Prince Avalanche (15)

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The ViewLondon Review

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Review byMatthew Turner16/10/2013

Four out of Five stars
Running time: 93 mins

Engaging and beautifully shot, this is an enjoyably offbeat comedy with a stripped-down script and pair of pitch-perfect comic performances from Paul Rudd and Emile Hirsch.

What's it all about?
Written and directed by David Gordon Green, Prince Avalanche is a remake of 2011 Icelandic comedy Either Way, which also, not coincidentally, received a limited release in the UK the same week and is well worth checking out. Set in 1988, the film stars Paul Rudd as moustachioed road worker Alvin, who's taken the job of painting lines along a remote stretch of rural Texas highway in the wake of a devastating forest fire.

Alvin’s assistant is his (unseen) girlfriend's feckless brother Lance (Emile Hirsch) – Alvin got Lance the job in the hopes that it would provide him with some direction in his life, but things don't seem to have worked out the way he planned, and all Lance can think about is getting to go back into town to get laid on his time off. Needless to say, the pair spend most of their time bickering, though things begin to change after both men experience unexpected setbacks.

The Good
Paul Rudd and Emile Hirsch (the latter resembling a slimline Jack Black more and more with every film) are both terrific as Alvin and Lance, mining rich comic returns from their contrasting characters - it's a testament to the skill of both actors that you can sympathise with each one in turn, in terms of finding the other one annoying, yet both remain sympathetic and likeable. There's also a delightful supporting turn from Lance LeGault (who sadly died after filming was completed – the film is dedicated to him) as a wisdom-and-booze-dispensing truck driver who passes the two men every so often, and a quietly moving performance from real-life resident Joyce Payne (an addition to the Icelandic film that came about because the filmmakers met her on set) as a woman who lost her house in the fire.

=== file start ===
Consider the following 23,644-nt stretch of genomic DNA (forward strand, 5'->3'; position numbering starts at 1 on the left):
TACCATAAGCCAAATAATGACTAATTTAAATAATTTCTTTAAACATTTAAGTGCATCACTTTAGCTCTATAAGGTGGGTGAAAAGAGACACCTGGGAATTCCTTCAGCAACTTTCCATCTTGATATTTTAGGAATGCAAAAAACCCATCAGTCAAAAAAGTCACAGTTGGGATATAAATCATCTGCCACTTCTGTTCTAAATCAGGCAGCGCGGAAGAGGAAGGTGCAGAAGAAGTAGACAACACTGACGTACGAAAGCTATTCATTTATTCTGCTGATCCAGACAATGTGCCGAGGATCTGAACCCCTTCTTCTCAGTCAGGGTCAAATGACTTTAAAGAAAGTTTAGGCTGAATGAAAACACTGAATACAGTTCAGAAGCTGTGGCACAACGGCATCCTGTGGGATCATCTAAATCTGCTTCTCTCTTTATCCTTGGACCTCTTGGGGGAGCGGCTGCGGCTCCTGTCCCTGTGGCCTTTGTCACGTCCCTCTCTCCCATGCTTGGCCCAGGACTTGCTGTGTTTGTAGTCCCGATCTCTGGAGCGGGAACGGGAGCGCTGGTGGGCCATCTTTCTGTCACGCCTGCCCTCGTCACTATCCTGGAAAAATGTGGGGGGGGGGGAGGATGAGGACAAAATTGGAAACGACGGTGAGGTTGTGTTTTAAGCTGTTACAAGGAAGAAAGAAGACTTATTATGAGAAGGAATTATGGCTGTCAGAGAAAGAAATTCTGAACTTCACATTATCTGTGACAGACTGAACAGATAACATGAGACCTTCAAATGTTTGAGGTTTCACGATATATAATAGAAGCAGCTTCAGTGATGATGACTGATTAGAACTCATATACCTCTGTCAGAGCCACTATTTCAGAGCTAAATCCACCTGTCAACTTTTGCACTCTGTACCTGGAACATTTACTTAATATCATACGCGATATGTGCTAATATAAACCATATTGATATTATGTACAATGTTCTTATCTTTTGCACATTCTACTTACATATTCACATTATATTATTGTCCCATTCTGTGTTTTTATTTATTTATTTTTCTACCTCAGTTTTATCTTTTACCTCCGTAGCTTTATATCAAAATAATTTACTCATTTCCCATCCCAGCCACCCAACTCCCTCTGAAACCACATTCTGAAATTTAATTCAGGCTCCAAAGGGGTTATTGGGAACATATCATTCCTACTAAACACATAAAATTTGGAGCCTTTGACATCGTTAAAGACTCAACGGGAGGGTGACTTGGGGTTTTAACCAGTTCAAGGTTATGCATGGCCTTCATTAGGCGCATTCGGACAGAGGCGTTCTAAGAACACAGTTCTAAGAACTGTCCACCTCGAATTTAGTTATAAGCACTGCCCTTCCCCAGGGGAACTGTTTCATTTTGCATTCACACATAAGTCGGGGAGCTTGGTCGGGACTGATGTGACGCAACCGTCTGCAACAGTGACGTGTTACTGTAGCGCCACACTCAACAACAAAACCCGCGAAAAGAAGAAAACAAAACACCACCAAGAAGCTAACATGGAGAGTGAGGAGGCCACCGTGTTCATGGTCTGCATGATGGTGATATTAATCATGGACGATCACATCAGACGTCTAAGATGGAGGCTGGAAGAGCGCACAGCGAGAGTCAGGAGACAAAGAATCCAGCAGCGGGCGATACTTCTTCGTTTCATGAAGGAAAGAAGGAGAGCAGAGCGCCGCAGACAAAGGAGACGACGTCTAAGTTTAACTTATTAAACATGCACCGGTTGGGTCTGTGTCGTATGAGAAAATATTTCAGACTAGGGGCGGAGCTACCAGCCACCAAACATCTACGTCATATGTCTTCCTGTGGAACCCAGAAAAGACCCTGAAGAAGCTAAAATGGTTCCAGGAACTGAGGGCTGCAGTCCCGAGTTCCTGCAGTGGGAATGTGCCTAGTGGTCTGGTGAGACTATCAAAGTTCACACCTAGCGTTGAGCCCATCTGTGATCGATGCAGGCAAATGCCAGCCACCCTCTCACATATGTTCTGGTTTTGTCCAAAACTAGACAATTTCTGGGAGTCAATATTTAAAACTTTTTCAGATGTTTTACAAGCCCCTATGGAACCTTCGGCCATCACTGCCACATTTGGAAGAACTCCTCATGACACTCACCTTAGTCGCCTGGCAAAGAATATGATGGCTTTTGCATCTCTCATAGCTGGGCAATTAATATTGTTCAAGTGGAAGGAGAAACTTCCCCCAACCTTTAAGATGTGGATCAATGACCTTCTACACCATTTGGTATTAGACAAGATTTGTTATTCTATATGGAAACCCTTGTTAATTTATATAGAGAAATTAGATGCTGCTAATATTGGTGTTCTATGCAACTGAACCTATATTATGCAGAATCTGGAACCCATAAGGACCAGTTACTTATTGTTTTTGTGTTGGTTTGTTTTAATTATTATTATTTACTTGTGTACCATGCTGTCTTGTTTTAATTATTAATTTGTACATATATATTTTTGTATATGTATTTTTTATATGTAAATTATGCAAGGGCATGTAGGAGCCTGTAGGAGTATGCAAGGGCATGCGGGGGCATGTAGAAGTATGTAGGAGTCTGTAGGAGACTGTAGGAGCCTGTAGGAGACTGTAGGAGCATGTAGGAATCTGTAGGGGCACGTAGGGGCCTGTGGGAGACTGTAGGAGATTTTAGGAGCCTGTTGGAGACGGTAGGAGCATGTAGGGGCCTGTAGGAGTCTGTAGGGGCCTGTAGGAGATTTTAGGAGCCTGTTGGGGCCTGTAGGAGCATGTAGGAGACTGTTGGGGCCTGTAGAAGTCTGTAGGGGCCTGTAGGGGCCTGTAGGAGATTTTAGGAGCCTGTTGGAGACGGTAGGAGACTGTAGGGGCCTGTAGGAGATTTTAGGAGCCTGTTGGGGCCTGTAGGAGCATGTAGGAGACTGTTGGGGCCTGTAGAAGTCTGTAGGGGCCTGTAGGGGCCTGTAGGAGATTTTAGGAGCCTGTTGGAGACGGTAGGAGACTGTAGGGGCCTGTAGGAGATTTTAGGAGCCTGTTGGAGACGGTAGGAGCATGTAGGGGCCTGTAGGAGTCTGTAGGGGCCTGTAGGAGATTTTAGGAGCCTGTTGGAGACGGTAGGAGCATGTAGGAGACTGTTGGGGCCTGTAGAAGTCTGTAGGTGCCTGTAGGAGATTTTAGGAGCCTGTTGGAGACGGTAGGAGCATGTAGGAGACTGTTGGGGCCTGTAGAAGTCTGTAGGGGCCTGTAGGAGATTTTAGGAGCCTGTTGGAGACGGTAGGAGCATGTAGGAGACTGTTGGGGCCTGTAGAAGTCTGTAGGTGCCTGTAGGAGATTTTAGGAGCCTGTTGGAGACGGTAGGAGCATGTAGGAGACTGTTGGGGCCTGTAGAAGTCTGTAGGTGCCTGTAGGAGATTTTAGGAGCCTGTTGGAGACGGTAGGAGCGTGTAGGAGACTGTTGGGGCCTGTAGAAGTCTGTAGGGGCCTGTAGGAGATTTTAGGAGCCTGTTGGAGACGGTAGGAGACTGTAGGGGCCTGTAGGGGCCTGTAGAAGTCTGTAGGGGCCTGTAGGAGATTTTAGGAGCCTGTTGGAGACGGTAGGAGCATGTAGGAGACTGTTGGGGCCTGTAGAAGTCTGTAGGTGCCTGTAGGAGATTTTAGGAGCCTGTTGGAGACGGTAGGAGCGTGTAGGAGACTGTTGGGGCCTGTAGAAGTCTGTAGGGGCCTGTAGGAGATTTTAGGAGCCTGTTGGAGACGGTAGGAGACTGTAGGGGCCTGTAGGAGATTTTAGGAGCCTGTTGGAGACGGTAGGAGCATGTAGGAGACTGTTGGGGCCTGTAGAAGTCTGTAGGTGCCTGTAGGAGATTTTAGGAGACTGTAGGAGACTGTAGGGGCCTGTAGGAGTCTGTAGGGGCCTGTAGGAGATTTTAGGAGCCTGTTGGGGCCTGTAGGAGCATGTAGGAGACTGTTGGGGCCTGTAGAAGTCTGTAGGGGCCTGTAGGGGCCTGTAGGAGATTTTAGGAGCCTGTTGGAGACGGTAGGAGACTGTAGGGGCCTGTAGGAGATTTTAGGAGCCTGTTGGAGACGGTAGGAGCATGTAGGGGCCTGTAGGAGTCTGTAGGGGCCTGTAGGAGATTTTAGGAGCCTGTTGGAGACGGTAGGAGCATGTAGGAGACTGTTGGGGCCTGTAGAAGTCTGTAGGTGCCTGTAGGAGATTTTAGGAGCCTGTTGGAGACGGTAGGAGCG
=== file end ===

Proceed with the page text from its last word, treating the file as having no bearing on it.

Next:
The middle-of-nowhere setting gives the film a Waiting For Godot-style existential comedy feel that works brilliantly. Similarly, the script is filled with funny lines and off-the-wall moments (e.g. Alvin having a little dance), but it's also genuinely moving, particularly the way you gradually realise that Alvin has taken such a remote job (and refuses to spend his weekends in the city, unlike Lance) as a way of avoiding having to deal with any real-life issues back home.

The Great
In addition, the film is stunningly photographed by Green's regular cinematographer Tim Orr, who makes strong use of the ravaged and hauntingly beautiful landscapes (the film was shot in the wake of a recent forest fire). There's also a terrific guitar-based score by David Wingo and Explosions In The Sky that adds to the offbeat atmosphere of the film.

Worth seeing?
Prince Avalanche is a beautifully shot and superbly acted comedy that feels like the perfect intersection between David Gordon Green's early, small-town independent features and his later studio comedies. Recommended.

Film Trailer

Prince Avalanche (15)
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Content updated: 15/12/2017 21:38

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